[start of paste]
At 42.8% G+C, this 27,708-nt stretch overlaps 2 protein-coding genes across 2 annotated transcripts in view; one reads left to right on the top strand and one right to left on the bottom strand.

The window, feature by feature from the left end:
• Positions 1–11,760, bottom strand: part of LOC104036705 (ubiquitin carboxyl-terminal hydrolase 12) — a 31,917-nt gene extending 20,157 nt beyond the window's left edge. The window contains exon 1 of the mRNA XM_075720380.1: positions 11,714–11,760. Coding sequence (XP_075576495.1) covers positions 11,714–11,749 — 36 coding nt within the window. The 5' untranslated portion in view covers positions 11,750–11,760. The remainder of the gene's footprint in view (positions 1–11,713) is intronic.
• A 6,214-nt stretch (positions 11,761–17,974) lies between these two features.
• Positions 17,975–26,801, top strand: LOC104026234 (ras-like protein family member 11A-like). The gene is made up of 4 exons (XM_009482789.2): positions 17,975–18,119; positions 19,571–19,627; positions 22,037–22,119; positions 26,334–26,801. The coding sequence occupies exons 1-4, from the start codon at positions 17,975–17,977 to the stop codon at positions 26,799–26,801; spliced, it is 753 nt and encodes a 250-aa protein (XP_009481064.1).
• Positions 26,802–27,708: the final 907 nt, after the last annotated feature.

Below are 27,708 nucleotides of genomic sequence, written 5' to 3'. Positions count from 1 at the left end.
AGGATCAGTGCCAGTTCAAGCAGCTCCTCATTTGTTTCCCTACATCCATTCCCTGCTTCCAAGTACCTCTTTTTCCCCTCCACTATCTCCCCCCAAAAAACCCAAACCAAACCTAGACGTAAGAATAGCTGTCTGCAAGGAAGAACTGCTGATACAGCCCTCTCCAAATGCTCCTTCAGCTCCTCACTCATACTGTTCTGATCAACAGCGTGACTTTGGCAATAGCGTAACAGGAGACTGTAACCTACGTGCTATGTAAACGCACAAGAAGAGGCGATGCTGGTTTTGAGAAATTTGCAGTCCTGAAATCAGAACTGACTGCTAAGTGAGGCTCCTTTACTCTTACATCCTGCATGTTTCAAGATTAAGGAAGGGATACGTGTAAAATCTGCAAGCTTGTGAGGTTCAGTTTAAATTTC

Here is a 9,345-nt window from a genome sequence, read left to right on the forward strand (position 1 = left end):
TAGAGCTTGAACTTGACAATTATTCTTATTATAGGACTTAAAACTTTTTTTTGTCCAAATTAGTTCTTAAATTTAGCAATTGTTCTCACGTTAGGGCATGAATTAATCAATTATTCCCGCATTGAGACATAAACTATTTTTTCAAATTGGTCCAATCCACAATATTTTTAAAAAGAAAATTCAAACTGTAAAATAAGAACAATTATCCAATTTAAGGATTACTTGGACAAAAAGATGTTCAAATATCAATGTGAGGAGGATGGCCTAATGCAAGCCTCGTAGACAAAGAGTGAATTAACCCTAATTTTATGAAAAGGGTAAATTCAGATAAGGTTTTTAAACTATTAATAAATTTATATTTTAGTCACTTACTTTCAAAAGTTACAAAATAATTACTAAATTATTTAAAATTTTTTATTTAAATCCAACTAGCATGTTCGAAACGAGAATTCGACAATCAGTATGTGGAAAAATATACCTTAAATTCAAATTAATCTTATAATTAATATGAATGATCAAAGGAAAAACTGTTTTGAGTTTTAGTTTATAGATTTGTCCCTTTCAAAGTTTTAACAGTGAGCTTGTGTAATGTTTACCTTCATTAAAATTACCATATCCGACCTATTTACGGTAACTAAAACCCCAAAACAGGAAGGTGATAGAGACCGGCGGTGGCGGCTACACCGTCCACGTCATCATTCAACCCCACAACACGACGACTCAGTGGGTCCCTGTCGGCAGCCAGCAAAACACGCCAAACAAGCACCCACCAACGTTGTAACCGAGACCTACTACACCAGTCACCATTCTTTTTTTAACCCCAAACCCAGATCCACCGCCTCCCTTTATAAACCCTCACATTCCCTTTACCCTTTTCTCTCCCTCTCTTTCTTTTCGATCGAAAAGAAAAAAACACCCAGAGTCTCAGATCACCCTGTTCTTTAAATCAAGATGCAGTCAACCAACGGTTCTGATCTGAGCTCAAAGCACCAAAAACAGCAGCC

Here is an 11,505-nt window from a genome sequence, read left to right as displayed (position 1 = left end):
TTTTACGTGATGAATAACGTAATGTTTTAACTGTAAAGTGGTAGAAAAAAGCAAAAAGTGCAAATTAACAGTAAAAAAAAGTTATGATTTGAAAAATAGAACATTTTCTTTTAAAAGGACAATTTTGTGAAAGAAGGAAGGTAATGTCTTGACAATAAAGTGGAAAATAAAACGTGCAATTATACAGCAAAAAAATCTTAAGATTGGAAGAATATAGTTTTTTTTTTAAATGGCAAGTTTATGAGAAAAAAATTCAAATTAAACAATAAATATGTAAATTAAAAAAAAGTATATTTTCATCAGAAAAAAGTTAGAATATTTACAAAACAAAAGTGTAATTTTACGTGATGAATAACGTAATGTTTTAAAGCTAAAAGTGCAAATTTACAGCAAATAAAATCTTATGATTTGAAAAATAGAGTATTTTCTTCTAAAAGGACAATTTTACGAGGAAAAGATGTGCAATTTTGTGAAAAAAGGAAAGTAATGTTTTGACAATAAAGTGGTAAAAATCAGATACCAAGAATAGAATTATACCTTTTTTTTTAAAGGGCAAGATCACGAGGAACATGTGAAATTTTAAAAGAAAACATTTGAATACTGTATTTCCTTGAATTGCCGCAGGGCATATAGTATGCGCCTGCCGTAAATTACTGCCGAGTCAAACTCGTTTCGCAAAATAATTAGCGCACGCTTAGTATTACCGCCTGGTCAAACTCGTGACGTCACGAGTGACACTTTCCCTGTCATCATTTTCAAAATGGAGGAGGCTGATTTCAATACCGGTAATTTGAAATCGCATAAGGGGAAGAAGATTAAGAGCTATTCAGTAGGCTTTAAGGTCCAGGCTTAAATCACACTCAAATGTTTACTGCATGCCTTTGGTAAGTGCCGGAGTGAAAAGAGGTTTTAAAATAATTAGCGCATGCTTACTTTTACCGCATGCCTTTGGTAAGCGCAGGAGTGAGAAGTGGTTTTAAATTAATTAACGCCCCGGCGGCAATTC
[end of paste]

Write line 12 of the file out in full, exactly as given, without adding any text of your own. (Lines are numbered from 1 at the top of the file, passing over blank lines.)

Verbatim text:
TTTTACGTGATGAATAACGTAATGTTTTAACTGTAAAGTGGTAGAAAAAAGCAAAAAGTGCAAATTAACAGTAAAAAAAAGTTATGATTTGAAAAATAGAACATTTTCTTTTAAAAGGACAATTTTGTGAAAGAAGGAAGGTAATGTCTTGACAATAAAGTGGAAAATAAAACGTGCAATTATACAGCAAAAAAATCTTAAGATTGGAAGAATATAGTTTTTTTTTTAAATGGCAAGTTTATGAGAAAAAAATTCAAATTAAACAATAAATATGTAAATTAAAAAAAAGTATATTTTCATCAGAAAAAAGTTAGAATATTTACAAAACAAAAGTGTAATTTTACGTGATGAATAACGTAATGTTTTAAAGCTAAAAGTGCAAATTTACAGCAAATAAAATCTTATGATTTGAAAAATAGAGTATTTTCTTCTAAAAGGACAATTTTACGAGGAAAAGATGTGCAATTTTGTGAAAAAAGGAAAGTAATGTTTTGACAATAAAGTGGTAAAAATCAGATACCAAGAATAGAATTATACCTTTTTTTTTAAAGGGCAAGATCACGAGGAACATGTGAAATTTTAAAAGAAAACATTTGAATACTGTATTTCCTTGAATTGCCGCAGGGCATATAGTATGCGCCTGCCGTAAATTACTGCCGAGTCAAACTCGTTTCGCAAAATAATTAGCGCACGCTTAGTATTACCGCCTGGTCAAACTCGTGACGTCACGAGTGACACTTTCCCTGTCATCATTTTCAAAATGGAGGAGGCTGATTTCAATACCGGTAATTTGAAATCGCATAAGGGGAAGAAGATTAAGAGCTATTCAGTAGGCTTTAAGGTCCAGGCTTAAATCACACTCAAATGTTTACTGCATGCCTTTGGTAAGTGCCGGAGTGAAAAGAGGTTTTAAAATAATTAGCGCATGCTTACTTTTACCGCATGCCTTTGGTAAGCGCAGGAGTGAGAAGTGGTTTTAAATTAATTAACGCCCCGGCGGCAATTC